The Board of Finance agreed to request a copy of the monthly financial report from the Board of Education.

Contact Lynn Mellis Worthington at or on Twitter @ lynnmellw

FULL STORY AVAILABLE AT http://rep-am.com

ear

I was talking about this in the last election….. Reply

From this mornings Republican-American. Combine this story with the story in yesterdays Lakeville Journal and you see the major problems ahead for Region 1.

 

Council: Enrollment down, education costs up

Decisions needed soon, speaker says

BY RUTH EPSTEIN

REPUBLICAN-AMERICAN

TORRINGTON — With school populations declining and education costs increasing, towns will be forced to make some difficult decisions, said Jonathan Costa, director of school programs at Education Connection. Costa spoke at Thursday’s meeting of the Northwest Hills Council of Governments.

“The trends are borne by forces beyond your control,” he told the group of area first selectmen. “Economic and demographic factors are leading to a decrease in enrollment and the problem is probably the worst here in the Northwest Corner.”

Costa said the downward enrollment spiral began in 2008. Of the 31 communities in the Education Connection region, 29 have seen a decrease in the last five years, he noted. The only municipalities bucking the trend are New Milford and Danbury, but the numbers there are close to falling as well.

Costa said one method to handle the decline is regional cooperation, but such arrangements must be agreed upon unilaterally.

“The ease of getting into them must be balanced by the ease of getting out,” Costa said.

A school district must give one year’s notice if it wishes to opt out, which can leave the remaining school or schools in a problem situation.

Another method Costa recommended is a formalized regional education arrangement. If the towns want to widen their area and bring in more towns, all must agree.

Costa noted that some of the towns represented at COG are conducting merger studies, such as the elementary schools in Norfolk and Colebrook, where one town could benefit and another would not because of the existing law.

He also spoke about the 18 regional school districts in Connecticut, all of which were formed during times of economic and demographic expansions.

“They saw they could get something out of it that they couldn’t do on their own and none have failed,” Costa said.

But now merger talks are being held in a time of contraction and there is nothing to be gained by the laws in place.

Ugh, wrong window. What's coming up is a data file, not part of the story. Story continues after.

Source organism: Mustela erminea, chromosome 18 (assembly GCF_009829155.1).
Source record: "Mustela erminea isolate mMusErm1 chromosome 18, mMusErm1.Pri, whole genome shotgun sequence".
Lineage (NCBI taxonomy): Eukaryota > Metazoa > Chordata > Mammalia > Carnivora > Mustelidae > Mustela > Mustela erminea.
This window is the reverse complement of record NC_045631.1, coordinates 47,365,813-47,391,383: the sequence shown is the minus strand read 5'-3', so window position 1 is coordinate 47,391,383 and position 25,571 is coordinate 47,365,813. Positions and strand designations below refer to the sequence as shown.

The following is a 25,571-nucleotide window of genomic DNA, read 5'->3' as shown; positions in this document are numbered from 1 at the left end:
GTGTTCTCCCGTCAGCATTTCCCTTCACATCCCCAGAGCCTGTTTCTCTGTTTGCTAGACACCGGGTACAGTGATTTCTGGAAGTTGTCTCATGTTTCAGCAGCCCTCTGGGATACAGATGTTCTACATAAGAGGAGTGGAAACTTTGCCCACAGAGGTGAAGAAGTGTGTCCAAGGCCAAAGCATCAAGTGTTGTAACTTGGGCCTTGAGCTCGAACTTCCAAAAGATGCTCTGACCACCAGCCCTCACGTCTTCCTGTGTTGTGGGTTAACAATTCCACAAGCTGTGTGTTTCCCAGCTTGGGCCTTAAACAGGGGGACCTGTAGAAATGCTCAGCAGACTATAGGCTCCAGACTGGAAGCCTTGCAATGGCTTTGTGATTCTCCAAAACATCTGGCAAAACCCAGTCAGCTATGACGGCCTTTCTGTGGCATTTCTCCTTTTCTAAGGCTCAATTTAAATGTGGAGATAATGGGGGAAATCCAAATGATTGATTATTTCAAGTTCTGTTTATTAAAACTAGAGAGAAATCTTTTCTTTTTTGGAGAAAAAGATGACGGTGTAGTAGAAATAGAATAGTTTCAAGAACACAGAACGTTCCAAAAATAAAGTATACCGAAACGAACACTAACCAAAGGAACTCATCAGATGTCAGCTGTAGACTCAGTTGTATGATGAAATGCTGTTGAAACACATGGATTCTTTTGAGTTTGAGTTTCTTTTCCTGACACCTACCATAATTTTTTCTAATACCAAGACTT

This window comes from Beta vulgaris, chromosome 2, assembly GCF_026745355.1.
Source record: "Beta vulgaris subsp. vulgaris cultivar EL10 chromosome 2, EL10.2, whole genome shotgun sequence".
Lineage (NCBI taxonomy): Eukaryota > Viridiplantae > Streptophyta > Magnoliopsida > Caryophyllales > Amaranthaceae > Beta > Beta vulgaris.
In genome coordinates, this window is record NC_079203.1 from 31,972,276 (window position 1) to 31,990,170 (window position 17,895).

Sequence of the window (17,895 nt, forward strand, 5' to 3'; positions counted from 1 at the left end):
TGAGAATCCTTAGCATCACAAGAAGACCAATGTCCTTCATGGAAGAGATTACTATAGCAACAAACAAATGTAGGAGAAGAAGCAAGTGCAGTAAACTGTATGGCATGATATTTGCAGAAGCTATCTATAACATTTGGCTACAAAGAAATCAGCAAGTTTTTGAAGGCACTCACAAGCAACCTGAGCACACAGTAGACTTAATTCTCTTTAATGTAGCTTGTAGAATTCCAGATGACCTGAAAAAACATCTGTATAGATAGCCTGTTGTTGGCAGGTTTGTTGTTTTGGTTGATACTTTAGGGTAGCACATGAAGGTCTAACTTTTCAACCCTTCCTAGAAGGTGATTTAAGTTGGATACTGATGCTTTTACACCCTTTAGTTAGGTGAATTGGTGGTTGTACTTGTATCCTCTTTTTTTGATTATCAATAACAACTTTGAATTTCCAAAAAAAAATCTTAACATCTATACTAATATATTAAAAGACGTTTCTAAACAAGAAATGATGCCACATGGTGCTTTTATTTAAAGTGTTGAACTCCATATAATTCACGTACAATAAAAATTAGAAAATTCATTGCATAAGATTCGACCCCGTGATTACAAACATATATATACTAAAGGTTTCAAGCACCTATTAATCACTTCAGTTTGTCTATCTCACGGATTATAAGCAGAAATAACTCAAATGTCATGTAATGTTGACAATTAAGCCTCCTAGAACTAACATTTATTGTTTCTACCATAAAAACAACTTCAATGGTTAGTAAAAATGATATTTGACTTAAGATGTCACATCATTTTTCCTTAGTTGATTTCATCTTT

“If you don’t change the laws, the proposals won’t go through,” he said. “Joining together could raise per pupil costs and equalizing the distribution of per pupil expenses is not legal.”

If two towns join forces, one town is left with an empty building, Costa said. That town would need assistance in helping to reconstitute that building.

Costa touched on the issue of small classes, which are prevalent in the northwestern part of the state.

“They can be good until they become a problem,” he said, noting such challenges as heavily weighted one-gender classes.

Sharon First Selectman Brent M. Colley wondered about setting up an elementary school in one Region 1 town and a middle school in another. Falls Village First Selectman Patricia A. Mechare said the idea of establishing a middle school was floated many years ago and was strongly opposed.

She spoke about her town’s school, which has an enrollment of 77 in kindergarten through grade eight. She said so far the community is willing to bear the costs because residents think they have a great school. If there were no school in the town, property values would be diminished, she said.

Mechare said a past study about whether to combine with Cornwall concluded there would be no financial savings.

Costa sympathized with the town leaders, noting they are in a tough situation. He said in the long term there probably will be economic consequences if they don’t merge because their educational systems are so small.

“At what point does expense overcome cultural resistance to create new configurations?” he asked rhetorically.

Kent First Selectman Bruce K. Adams asked COG members to continue the discussion at future meetings.